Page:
A participation in the Triune community of God: "We cannot live as spectators of the dance of the Trinity. A hand reaches out to pull us into the Trinitarian actions of holy creation, holy salvation and holy community . . ." (46). "There are no nonparticipants in a Trinity-revealed life . . . God is never a nonparticipant in what he does. He does not separate himself from his community by ranks of angel-secretaries through whom we have to arrange an audience" (305).
We began by wondering if there was any relevance to our everyday lives in this abstract doctrine called the Trinity. It turns out the Trinity is a personal, participatory reality that threatens to bring God a little too close for comfort.
The belief in the Trinity is the theological cornerstone of Roman Catholicism, Eastern Orthodoxy, and traditions that have arisen from the Protestant Reformation. Among those rejecting the notion of the Trinity are Jehovah's Witnesses, Mormons, and Unitarians. The doctrine of the Trinity was articulated in response to the beliefs of Arius in the 4th century who insisted that the Son was a created being and did not share the full divinity of the Father. Worked out at the Council of Nicaea in 325, what has come to be known as the doctrine of the Trinity affirmed that God is three persons (hypostases) but one substance (or essence) (homoousion). God does not simply take different forms. Nor are there three Gods. There is one God in three persons. They are equal in power, eternity, and wisdom.
In describing Jesus, the Nicene Creed says, "And we believe in one Lord Jesus Christ, the Son of God, begotten of the Father (the only-begotten; that is, of the essence of the Father, God of God), Light of Light, very God of very God, begotten, not made, being of one substance with the Father." In the late 6th century (589), the Latin-speaking churches of Western Europe added the words "and the Son" (Filioque) to the description of the procession of the Holy Spirit. Eastern Churches have historically disagreed with that addition.
In his classic work A Manual of Christian Doctrine, Louis Berkhof notes that God is one in his essential being, but in this one being there are three persons, called Father, Son, and Holy Spirit. These three persons are modes or forms in which the divine essence exists. The real mystery of the Trinity consists in this: that the three persons are one in their essential being. The divine essence is not divided into thirds. It is wholly present in each of the three persons. The persons are not subordinate to one another in their essential being.
The doctrine of the Trinity is not explicitly articulated in scripture, but hints of all three occur in the Old Testament. For example, in Genesis 1:26 and 11:7 God speaks of himself in the plural. The angel of Jehovah is represented as a divine person (Gen. 16:7-13, 18:1-21, 19:1-22) and the Spirit is spoken of as a distinct person in Isaiah 48:16 and 63:10. Also see Isaiah 42:16, 61:1, and 63:9, 10 for passages in which three persons are indicated. In the New Testament, there are several passages in which the three persons are expressly mentioned, as in connection with the baptism of Jesus (Lk. 3:21-22), in the farewell discourses of Jesus (Jn. 14-16), in the great commission (Mt. 28:19), in the apostolic blessing (2 Cor. 13:13), and in such passages as Luke 1:35, 1 Corinthians 12:4-6, and 1 Peter 1:2. (See A Manual of Christian Doctrine, 76-77.)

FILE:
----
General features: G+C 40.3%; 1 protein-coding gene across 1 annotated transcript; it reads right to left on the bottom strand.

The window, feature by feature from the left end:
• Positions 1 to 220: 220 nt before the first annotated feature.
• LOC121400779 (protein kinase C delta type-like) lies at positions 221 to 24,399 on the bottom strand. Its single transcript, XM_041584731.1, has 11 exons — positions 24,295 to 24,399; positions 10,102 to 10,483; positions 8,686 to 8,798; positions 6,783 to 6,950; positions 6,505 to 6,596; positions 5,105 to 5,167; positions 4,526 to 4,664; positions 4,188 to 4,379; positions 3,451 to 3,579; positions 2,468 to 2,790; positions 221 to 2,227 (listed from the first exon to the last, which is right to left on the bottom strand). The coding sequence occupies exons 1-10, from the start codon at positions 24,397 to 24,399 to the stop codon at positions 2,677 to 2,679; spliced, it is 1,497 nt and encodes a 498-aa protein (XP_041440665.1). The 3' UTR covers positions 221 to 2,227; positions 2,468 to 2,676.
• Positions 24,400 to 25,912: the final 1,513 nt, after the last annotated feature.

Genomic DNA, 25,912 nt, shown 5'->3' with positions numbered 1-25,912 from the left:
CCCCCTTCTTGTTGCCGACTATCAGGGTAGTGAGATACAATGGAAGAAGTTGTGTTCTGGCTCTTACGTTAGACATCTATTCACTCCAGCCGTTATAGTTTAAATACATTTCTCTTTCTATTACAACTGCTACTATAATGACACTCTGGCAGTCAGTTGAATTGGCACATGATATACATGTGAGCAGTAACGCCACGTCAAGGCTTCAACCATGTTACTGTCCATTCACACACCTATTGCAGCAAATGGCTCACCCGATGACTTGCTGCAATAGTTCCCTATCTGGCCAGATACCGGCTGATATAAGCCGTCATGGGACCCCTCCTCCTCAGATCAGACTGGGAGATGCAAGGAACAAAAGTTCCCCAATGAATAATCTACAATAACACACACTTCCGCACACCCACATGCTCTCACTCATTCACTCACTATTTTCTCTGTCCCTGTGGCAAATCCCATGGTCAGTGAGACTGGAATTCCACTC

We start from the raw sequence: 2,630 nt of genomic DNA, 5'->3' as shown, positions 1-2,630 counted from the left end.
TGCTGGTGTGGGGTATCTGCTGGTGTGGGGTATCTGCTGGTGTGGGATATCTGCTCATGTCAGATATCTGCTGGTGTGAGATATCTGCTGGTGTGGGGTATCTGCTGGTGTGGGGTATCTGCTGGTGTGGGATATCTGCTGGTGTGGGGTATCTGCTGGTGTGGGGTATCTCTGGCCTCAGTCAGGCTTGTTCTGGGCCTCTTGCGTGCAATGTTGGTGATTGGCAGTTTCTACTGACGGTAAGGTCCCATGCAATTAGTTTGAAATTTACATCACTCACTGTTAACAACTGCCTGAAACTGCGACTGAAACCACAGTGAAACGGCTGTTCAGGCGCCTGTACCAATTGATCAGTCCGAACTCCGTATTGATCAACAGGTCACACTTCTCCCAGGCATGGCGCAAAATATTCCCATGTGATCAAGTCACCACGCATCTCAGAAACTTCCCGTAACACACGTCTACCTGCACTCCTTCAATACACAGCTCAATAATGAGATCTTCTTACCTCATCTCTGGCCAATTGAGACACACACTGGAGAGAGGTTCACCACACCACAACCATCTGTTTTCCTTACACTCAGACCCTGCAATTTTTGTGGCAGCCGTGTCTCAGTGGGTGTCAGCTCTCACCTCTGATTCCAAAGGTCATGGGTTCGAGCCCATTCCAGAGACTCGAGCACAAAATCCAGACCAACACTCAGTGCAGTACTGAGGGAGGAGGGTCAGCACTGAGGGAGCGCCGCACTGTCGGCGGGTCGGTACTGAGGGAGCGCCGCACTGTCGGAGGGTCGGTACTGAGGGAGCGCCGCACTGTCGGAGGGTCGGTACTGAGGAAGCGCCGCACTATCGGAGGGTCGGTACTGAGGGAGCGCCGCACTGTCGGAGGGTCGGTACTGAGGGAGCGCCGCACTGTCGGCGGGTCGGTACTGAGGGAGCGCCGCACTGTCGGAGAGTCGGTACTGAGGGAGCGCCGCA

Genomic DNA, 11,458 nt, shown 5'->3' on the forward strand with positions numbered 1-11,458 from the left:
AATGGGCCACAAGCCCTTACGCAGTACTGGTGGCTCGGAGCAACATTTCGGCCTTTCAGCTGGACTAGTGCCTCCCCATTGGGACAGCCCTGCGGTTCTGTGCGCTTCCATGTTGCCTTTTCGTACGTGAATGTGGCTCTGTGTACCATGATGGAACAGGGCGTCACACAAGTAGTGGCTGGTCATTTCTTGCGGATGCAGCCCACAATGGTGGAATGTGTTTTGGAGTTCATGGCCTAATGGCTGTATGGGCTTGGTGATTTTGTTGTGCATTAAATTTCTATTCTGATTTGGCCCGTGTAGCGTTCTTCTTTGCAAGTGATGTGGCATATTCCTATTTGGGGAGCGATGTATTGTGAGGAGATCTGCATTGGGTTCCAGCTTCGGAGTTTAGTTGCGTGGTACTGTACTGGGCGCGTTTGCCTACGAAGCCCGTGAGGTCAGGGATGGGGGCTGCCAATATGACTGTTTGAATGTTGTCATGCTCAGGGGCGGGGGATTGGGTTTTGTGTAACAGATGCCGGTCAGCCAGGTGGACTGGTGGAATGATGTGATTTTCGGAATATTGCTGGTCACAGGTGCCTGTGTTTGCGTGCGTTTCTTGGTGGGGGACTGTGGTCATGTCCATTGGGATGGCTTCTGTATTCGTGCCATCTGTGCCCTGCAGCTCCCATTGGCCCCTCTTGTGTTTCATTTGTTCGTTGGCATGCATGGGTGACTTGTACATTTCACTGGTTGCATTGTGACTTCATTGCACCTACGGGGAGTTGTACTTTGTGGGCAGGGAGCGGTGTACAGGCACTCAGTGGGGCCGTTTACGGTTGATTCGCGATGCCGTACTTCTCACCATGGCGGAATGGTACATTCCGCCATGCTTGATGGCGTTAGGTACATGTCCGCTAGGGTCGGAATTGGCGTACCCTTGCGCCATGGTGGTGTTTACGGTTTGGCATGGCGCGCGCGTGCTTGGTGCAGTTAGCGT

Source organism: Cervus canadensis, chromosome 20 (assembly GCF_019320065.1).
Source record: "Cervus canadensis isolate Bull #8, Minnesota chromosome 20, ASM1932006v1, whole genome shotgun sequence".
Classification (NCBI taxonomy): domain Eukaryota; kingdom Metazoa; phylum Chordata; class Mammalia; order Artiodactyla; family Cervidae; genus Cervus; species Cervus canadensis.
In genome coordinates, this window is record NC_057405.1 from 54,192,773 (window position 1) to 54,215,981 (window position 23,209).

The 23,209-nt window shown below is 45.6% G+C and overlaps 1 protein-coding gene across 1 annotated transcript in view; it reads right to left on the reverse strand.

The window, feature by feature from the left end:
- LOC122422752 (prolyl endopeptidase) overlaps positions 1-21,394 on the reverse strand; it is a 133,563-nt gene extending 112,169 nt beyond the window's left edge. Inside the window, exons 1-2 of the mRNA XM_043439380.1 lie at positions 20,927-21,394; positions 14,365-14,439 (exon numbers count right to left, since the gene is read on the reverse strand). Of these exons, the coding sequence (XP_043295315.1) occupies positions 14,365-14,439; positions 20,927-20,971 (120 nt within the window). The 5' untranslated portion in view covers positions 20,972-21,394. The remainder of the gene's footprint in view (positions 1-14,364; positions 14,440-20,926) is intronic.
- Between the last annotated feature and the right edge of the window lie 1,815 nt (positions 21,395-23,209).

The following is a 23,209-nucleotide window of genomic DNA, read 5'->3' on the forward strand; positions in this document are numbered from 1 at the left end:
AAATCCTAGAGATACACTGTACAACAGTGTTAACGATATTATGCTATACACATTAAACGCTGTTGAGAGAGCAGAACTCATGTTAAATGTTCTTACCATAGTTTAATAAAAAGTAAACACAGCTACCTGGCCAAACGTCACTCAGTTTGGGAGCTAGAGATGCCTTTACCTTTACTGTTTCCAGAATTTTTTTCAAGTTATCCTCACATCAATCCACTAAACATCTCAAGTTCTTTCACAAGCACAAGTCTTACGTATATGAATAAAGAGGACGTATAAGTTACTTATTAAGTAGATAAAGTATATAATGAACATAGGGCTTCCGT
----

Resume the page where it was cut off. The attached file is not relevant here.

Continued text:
The Distinctive Property of the Father
The Father generates the Son from all eternity.
The Distinctive Properties of the Son
- His eternal generation. By means of this generation the Father does not call the essential nature of the Son into being, but becomes the cause of the personal subsistence of the Son, a second mode of existence, within the divine being. This generation of the Son should not be regarded as an act completed in the past, but as a necessary and eternal act of the Father. It is timeless, always continuing, and yet ever complete.
- His divinity.
- His works. All things are out of the Father, but they are through the Son. The Father is the final cause of both creation and redemption. The Son is the mediating cause. All things are created and maintained through the Son. He is the light which lighteth every man (sic) coming into the world. The work of redemption is carried out by the Son in His incarnation, sufferings, and death (Eph. 1:3-14) (A Manual of Christian Doctrine, 79-80).
The Holy Spirit
The Holy Spirit is not just the influence of God or some abstract principle. The Spirit is designated as a person with personal attributes such as intelligence (Jn. 14:26, 15:26; Rom. 8:16), affections (Is. 63:10; Eph. 4:30), and will (Acts 16:7; 1 Cor. 12:11). The Spirit speaks, searches, testifies, commands, reveals, strives, and intercedes (Gen. 1:2; 6:3; Lk. 12:12; Jn. 14:26, 15:26, 16:8; Acts 8:29, 13:2; Rom. 8:11; 1 Cor. 2:10, 11). The Spirit's special task is to bring the work of God to completion both in creation and redemption. The Spirit inspires and qualifies people for special tasks in the Old Testament (Ex. 28:3, 31:2, 3, 6, 35:35; 1 Sam. 11:6, 16:13, 14. In the New Testament the Spirit prepares and qualifies Christ for his redemptive work (Lk. 1:35; 3:22). The Spirit inspires scripture (1 Cor. 2:13; 2 Pet. 1:21), forms and augments the Church, and dwells in it as the principle of a new life (Eph. 1:22, 23, 2:22; 1 Cor. 3:16, 12:4ff). The Spirit teaches and guides the Church, leading it in all truth (Jn. 14:26, 15:26, 16:13, 14; Acts 5:32; Heb. 10:15; 1 Jn. 2:27) (A Manual of Christian Doctrine, 82).